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Mahabharata of Krishna-Dwaipayana Vyasa
translated by Kisari Mohan Ganguli

Mahabharata of Vyasa (Badarayana, krishna-dwaipayana) translated by Kisari Mohan Ganguli is perhaps the most complete translation available in public domain. Mahabharata is the most popular scripture of Hindus and Mahabharata is considered as the fifth veda. We hope this translation is helping you.

Section XXI

" Vaisampayana said, 'Upon the retirement of the chief of the Kurus into the forest, the Pandavas, O king, afflicted besides by grief on account of their mother, became very cheerless. The citizens also of Hastinapura were possessed by deep sorrow. The Brahmanas always talked of the old king. 'How, indeed, will the king, who has become old, live in the solitary woods? How will the highly blessed Gandhari, and Pritha, the daughter of Kuntibhoja, live there? The royal sage has always lived in the enjoyment of every comfort. He will certainly be very miserable. Arrived in deep woods, what is now the condition of that personage of royal descent, who is, again, bereft of vision? Difficult is the feat that Kunti has achieved by separating herself from her sons. Alas casting off kingly prosperity, she chose a life in the woods. What, again, is the condition of Vidura who is always devoted to the service of his elder brother? How also is the intelligent son of Gavalgani who is so faithful to the food given him by his master? Verily, the citizens, including those of even nonage meeting together, asked one another these questions. The Pandavas also, exceedingly afflicted with grief, sorrowed for their old mother, and could not live in their city long, Thinking also of their old sire, the king, who had lost all his children, and the highly blessed Gandhari, and Vidura of great intelligence, they failed to enjoy peace of mind. They had no pleasure in sovereignty,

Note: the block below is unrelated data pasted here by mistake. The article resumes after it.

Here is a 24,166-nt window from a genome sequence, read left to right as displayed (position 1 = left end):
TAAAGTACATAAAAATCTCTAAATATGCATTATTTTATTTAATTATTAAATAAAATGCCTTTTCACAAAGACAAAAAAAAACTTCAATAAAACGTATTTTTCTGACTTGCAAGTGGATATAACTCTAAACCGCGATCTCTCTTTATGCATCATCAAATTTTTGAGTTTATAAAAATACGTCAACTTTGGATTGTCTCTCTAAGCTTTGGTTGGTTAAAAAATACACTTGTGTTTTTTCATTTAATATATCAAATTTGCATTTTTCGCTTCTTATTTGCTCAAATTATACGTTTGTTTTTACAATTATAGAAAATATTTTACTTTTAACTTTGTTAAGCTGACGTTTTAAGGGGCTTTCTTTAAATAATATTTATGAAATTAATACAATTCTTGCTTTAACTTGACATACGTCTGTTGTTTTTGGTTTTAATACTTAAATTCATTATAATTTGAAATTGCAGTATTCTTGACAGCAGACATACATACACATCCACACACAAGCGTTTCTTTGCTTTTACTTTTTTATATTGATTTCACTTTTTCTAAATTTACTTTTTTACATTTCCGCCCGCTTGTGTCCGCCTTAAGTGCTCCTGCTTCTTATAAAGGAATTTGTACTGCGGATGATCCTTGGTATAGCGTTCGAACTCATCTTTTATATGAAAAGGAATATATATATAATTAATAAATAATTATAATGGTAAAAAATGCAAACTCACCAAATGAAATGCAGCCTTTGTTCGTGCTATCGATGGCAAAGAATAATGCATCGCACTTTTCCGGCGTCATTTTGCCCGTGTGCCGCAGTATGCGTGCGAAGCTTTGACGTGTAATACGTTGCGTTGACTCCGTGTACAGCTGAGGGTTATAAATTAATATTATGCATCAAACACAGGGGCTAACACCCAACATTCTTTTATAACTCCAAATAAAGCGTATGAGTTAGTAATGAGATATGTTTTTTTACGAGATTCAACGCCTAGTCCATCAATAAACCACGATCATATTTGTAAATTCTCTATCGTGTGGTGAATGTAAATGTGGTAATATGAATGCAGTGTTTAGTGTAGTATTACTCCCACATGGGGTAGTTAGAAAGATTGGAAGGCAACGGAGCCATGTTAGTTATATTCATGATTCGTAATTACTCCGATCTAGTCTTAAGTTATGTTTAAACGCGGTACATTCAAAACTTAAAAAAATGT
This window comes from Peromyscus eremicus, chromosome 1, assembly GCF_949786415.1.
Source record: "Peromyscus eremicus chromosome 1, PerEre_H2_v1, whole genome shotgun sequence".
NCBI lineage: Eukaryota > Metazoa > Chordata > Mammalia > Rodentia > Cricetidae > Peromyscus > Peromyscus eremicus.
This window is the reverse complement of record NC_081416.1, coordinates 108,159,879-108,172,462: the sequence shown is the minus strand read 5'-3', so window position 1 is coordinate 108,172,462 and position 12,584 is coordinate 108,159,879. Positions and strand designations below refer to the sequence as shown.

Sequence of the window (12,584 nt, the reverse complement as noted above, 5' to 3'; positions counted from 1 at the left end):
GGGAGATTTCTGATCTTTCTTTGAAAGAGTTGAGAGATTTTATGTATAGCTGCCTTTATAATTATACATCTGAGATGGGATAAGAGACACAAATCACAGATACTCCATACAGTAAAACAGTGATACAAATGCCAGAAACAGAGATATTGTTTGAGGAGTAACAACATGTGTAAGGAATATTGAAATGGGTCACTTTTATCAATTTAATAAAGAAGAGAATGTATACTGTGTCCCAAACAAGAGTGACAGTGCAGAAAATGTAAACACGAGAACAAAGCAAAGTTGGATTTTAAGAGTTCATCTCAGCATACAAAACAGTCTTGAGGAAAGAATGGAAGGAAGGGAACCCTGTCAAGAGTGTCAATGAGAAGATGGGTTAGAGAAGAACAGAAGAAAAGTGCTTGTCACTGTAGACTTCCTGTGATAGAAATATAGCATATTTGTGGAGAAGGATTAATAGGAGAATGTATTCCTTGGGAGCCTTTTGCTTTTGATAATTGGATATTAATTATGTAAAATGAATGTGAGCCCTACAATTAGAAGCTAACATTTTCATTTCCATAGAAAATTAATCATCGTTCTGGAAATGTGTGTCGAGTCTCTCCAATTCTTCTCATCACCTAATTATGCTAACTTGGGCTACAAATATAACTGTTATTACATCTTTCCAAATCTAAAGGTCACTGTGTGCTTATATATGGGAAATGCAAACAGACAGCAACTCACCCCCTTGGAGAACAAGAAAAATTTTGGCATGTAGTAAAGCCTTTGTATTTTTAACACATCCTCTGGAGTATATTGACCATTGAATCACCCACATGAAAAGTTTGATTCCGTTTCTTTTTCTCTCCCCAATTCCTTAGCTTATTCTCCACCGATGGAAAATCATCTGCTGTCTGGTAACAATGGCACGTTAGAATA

p. 34

nor in women, nor in the study of the Vedas. Despair penetrated their souls as they thought of the old king and as they repeatedly reflected on that terrible slaughter of kinsmen. Indeed, thinking of the slaughter of the youthful Abhimanyu on the field of battle, of the mighty-armed Karna who never retreated from the fray, of the sons of Draupadi, and of other friends of theirs, those heroes became exceedingly cheerless. They failed to obtain peace or mind upon repeatedly reflecting that the Earth had become divested of both her heroes and her wealth. Draupadi had lost all her children, and the beautiful Subhadra also had become childless. They too were of cheerless hearts and grieved exceedingly. Beholding, however, the son of Virata's daughter, viz., thy sire Parikshit, thy grandsires somehow held their life-breaths.'





 
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